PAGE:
dc.publisherRoyal Society of London
dc.sourceProceedings of the Royal Society of London Series B: Biological Sciences
dc.subjectKeywords: bioaccumulation; biodiversity; data set; hot spot; latitude; mountain region; niche; phylogenetics; population distribution; spatial analysis; speciation (biology); taxonomy; temperate environment; temperature effect; tolerance; tropical environment; vert Allopatric speciation; Diversification; Ecological speciation; Latitudinal diversity gradient; Niche conservatism
dc.titleLatitude, elevational climatic zonation and speciation in New World vertebrates
dc.typeJournal article
local.description.notesImported from ARIES
local.identifier.citationvolume279
dc.date.issued2012
local.identifier.absfor060311 - Speciation and Extinction
local.identifier.ariespublicationu9511635xPUB1057
local.type.statusPublished Version
local.contributor.affiliationCadena, Carlos Daniel, Universidad de los Andes
local.contributor.affiliationKozak, Kenneth H., University of Minnesota
local.contributor.affiliationGomez, Juan Pablo, Universidad de los Andes
local.contributor.affiliationParra, Juan Luis, Stony Brook University
local.contributor.affiliationMcCain, Christy M., University of Colorado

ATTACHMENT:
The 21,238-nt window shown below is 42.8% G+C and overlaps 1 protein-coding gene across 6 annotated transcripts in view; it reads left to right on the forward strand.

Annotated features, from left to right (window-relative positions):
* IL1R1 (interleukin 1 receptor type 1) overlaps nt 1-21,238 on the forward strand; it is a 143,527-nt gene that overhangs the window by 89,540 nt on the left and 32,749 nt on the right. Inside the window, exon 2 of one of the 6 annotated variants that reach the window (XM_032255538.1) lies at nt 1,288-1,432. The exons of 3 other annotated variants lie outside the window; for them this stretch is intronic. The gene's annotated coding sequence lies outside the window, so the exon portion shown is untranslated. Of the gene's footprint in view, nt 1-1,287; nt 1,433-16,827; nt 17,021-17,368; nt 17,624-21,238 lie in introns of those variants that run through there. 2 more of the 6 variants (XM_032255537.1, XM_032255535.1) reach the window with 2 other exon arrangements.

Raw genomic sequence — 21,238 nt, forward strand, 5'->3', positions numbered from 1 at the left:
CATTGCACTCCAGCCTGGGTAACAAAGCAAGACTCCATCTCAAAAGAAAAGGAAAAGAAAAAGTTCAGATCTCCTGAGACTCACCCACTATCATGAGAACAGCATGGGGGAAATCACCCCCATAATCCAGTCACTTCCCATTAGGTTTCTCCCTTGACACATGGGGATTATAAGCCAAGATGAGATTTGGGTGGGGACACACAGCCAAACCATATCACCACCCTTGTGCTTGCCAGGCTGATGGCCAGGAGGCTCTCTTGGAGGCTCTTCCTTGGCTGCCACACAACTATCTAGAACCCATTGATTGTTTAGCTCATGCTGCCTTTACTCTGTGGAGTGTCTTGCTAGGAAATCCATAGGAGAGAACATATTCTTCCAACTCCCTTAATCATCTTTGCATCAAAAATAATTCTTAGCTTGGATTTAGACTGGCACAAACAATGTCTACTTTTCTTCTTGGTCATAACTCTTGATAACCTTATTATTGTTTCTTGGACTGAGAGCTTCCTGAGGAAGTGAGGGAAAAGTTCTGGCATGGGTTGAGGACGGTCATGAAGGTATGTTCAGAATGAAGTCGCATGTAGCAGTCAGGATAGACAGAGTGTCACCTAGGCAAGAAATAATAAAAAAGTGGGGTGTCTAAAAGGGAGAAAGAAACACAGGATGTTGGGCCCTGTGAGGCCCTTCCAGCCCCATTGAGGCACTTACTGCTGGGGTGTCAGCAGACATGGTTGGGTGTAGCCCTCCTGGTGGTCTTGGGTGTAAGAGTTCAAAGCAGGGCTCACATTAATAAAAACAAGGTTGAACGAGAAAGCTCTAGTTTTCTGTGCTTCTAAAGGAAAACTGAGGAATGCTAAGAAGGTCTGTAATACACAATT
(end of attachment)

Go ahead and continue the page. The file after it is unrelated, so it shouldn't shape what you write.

local.contributor.affiliationBowie, Rauri C K, University of California
local.contributor.affiliationCarnaval, Ana Carolina, City University of New York
local.contributor.affiliationMoritz, Craig, College of Medicine, Biology and Environment, ANU
local.contributor.affiliationRahbek, Carsten, University of Copenhagen
local.contributor.affiliationRoberts, Trina, National Evolutionary Synthesis Center
local.contributor.affiliationSanders, Nathan J., University of Copenhagen
local.contributor.affiliationSchneider, Christopher J., Boston University
local.contributor.affiliationVanDerWal, Jeremy, James Cook University
local.contributor.affiliationZamudio, Kelly R., Cornell University
local.contributor.affiliationGraham, Catherine H., Stony Brook University
local.description.embargo2037-12-31
local.bibliographicCitation.issue1726
local.bibliographicCitation.startpage194
local.bibliographicCitation.lastpage201
local.identifier.doi10.1098/rspb.2011.0720
local.identifier.absseo970106 - Expanding Knowledge in the Biological Sciences
dc.date.updated2016-02-24T12:03:25Z
local.identifier.scopusID2-s2.0-82055184866
local.identifier.thomsonID000297674300026
CollectionsANU Research Publications

Download

File Description SizeFormat Image
01_Cadena_Latitude,_elevational_climatic_2012.pdf331.1 kBAdobe PDF    Request a copy


Items in Open Research are protected by copyright, with all rights reserved, unless otherwise indicated.

Updated:  19 May 2020/ Responsible Officer:  University Librarian/ Page Contact:  Library Systems & Web Coordinator